Maybe We Should Give Sanctiparents A Break


My first year of gardening, I learned that if I wanted red bell peppers, I would have to leave the green peppers on the vine longer. Turns out, green peppers are peppers that haven’t fully matured yet. When they are allowed to ripen, they will (usually) turn yellow and then into sweet, delicious red.

Spring is coming, which means I will be planting peppers in the garden again soon. It has me thinking about sanctiparents. See, these “perfect” parents are a lot like the unripened green peppers, only green peppers are delightful, and sanctiparents make you feel bad about your life choices.

Sanctiparents are the people who believe that their way of parenting is the only way, and anyone who strays from their ridiculous sancti-standards is guilty of endangering a child.

In other words, these people just haven’t ripened yet.

There has been some hilarious backlash against sanctiparents, like this post from Mommyish and this page on Facebook. The animosity could be viewed as justified, because sanctiparents make us flawed parents feel like garbage.

I’m wondering, though, if we need to cut the sanctiparents some slack.

Hear me out.

I was once a sanctimommy.

RELATED: Why We Can’t Parent The Way Our Parents Did

I had an unmedicated birth, as all sanctimommies do. I believed that doing so would mean my child would have no problems in life (again, as all sanctimommies do). When my son was three weeks old, we spent a long weekend with our extended family. My niece, then three months old, was there, and she was screaming her head off.

“Why does she cry all the time?” my husband asked.

I, in true sanctimommy bitch mode, rolled my eyes and said, “C-section.”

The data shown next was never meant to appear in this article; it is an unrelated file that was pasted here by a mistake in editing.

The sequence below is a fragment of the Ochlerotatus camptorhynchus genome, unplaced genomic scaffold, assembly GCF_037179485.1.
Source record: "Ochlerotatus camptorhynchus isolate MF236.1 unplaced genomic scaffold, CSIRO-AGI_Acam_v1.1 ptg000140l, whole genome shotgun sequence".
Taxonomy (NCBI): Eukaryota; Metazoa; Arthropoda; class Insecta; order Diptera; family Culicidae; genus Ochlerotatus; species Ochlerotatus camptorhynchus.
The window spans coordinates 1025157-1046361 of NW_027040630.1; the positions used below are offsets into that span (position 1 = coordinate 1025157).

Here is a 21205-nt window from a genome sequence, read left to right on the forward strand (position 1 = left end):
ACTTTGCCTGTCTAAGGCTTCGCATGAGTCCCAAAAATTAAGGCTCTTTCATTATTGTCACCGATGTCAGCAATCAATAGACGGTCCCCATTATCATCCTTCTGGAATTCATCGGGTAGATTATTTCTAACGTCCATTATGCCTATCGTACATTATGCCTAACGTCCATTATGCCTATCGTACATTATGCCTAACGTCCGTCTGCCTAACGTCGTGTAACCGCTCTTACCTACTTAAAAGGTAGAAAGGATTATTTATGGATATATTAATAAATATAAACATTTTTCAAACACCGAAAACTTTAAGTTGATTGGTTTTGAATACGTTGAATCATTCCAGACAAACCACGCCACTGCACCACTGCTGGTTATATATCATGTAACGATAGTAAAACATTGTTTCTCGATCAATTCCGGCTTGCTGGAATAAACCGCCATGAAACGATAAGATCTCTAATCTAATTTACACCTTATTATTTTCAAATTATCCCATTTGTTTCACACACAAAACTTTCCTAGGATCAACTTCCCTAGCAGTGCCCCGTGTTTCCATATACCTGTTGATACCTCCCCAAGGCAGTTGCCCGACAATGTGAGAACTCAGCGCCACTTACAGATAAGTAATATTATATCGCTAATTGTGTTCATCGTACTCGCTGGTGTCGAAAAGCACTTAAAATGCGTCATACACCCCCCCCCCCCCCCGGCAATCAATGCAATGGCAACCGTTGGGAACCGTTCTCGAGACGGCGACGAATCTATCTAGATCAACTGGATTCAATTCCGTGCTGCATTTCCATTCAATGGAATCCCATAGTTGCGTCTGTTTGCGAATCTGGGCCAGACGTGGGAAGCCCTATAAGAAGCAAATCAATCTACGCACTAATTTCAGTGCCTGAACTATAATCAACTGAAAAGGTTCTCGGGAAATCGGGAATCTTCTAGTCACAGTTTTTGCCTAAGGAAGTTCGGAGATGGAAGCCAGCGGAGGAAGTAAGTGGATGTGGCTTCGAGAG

Yes, I said that.

Fortunately, life soon handed me a dose of WAKE THE F UP. I quickly learned that despite your good intentions, Bradley laboring and non-GMO pantry, your kids will cry, eat junk food, break bones, break hearts, talk back, use curse words, hate you, then love you, then hate you again, bite, hit, whine and be ungrateful.

Sanctiparents just haven’t caught on yet. Their idyllic take on parenting is so far fetched, it’s cute. It’s endearing, really, like when my son tells me that he’s going to the moon one day (oh, sweetie, not with the way you do math).

These sweet little sancti-cisms can really sneak up on you. During a play date, a fellow parent asked me why I had a gate around our Christmas tree.

“Why, to keep the kids from climbing it, of course,” I replied.

He looked at me incredulously and said, “Can’t you just tell them not to climb the tree, and then they won’t?”

He was totally serious. He has two adorable little girls who always obey their parents. He couldn’t fathom that other children don’t work that way.

Isn’t that totally stinkin’ adorable? It took everything in me not to pat his pretty little head.

He’ll eventually get it. I don’t think sanctiparents stay that way forever. And if they do, no one knows about it because there is no way anyone would associate with them.

We need to leave the sanctiparents alone. Let their snarky comments roll right over you. Responding to them just feeds their sancti-thinking. If you leave them alone to tend to their children, they will hit a point when they realize that parenting is hard and no one is perfect and maybe wine at 2 in the afternoon IS the solution after all.

This whole sanctiparents thing is going to resolve itself. Leave them alone on the vine, and they’ll eventually ripen.

Go enjoy more of Kate’s sarcastic sense of humor at her blog, My Kind of Parenting, or here on Facebook.


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